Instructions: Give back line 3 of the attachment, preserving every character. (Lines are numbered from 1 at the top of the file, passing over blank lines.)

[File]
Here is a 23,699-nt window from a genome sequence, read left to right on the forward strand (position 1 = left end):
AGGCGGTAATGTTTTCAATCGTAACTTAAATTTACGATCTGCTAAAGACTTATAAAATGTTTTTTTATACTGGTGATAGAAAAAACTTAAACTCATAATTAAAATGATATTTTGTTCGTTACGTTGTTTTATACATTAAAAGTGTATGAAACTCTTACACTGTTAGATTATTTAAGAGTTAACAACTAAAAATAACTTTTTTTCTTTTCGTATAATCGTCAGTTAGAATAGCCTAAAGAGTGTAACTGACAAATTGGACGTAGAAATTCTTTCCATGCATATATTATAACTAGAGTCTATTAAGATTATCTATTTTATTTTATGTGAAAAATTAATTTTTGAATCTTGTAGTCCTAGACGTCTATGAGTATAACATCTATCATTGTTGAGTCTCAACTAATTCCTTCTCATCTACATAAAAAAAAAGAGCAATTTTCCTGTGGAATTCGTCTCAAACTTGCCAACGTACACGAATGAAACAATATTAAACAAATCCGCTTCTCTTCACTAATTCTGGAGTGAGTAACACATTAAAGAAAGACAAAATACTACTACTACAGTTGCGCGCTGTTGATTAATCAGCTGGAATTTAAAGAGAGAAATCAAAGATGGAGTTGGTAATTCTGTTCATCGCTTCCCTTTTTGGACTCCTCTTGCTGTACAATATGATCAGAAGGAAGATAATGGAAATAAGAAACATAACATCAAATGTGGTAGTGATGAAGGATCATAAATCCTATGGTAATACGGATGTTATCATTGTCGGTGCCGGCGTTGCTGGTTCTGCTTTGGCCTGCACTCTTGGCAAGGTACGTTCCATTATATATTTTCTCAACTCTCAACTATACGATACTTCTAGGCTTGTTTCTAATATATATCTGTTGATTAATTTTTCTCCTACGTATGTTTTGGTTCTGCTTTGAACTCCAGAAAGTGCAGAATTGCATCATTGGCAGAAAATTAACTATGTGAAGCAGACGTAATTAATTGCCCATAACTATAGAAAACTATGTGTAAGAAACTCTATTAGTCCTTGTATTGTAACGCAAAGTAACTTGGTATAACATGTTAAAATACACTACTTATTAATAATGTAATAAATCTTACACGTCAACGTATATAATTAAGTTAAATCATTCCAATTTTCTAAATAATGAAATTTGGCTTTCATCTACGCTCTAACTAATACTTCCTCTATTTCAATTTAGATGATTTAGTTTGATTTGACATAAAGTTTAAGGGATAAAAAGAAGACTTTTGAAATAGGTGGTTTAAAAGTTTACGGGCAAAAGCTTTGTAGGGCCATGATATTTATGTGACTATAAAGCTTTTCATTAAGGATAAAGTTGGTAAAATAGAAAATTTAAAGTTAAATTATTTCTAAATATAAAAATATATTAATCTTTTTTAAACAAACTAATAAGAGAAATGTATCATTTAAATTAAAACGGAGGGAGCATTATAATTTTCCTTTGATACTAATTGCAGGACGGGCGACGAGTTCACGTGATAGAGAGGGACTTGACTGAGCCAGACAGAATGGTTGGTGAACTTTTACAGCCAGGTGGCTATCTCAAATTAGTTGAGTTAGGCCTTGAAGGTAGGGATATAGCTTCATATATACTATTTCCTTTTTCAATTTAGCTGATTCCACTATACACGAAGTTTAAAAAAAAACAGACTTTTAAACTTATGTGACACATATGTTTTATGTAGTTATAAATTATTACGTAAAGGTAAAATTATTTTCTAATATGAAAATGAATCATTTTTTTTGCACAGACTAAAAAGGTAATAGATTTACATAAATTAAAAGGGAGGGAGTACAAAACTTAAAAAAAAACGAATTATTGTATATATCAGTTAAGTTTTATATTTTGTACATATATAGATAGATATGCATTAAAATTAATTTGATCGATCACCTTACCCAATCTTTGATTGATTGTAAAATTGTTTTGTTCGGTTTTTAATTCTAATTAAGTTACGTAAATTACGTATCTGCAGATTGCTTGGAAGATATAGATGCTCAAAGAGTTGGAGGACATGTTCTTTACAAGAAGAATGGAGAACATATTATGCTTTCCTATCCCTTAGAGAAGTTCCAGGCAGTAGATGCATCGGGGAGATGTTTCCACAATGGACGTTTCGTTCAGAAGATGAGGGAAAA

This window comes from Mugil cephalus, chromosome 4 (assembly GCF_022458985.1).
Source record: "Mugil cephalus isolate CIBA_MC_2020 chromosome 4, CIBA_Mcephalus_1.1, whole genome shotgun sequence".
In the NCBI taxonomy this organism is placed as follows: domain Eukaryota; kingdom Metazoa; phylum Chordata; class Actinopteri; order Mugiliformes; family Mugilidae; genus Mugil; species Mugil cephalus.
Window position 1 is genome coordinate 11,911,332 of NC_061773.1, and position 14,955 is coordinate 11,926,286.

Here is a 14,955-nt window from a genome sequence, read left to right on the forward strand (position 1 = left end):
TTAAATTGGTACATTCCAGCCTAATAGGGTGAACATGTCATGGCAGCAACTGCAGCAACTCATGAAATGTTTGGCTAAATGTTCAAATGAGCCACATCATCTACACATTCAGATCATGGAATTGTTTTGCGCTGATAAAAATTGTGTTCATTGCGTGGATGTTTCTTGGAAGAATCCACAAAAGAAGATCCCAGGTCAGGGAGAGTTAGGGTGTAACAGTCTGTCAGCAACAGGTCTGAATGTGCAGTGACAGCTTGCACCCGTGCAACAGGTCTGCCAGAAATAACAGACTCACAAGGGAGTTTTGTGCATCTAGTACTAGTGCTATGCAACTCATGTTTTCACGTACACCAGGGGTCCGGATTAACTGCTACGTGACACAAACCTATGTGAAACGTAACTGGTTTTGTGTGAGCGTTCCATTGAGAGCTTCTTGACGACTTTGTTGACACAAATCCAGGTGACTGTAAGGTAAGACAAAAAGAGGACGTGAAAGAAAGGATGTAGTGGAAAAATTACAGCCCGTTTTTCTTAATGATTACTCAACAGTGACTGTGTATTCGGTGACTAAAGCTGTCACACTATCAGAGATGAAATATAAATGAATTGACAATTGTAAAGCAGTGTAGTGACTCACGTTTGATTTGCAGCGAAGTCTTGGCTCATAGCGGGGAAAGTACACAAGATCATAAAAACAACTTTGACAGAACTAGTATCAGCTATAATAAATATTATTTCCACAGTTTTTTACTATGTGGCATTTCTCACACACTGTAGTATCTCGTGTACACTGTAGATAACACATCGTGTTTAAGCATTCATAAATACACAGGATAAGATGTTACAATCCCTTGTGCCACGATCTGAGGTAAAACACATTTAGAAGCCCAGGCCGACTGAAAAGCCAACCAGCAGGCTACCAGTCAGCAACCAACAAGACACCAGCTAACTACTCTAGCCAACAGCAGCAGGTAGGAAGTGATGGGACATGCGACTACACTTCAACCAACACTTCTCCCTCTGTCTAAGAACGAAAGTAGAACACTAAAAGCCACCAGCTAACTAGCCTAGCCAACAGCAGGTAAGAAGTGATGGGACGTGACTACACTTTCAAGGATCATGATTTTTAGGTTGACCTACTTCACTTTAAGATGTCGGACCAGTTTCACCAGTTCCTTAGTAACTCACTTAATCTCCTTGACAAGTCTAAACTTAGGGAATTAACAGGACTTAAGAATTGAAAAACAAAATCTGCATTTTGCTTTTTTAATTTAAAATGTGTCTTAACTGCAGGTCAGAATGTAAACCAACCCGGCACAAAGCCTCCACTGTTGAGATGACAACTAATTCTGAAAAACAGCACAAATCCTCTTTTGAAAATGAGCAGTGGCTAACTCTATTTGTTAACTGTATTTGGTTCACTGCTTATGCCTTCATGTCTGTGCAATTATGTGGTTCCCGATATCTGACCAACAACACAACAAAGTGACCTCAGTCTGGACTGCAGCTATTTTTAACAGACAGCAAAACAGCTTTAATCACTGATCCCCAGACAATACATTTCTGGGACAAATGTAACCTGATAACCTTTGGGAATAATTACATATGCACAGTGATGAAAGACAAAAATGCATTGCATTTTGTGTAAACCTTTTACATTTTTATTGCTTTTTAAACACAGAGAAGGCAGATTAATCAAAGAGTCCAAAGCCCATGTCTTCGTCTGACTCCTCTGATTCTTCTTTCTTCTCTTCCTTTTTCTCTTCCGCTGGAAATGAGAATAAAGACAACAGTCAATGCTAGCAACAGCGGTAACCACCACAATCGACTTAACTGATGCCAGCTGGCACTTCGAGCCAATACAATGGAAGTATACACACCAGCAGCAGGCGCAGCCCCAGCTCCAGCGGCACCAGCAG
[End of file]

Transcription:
This window comes from Mugil cephalus, chromosome 4 (assembly GCF_022458985.1).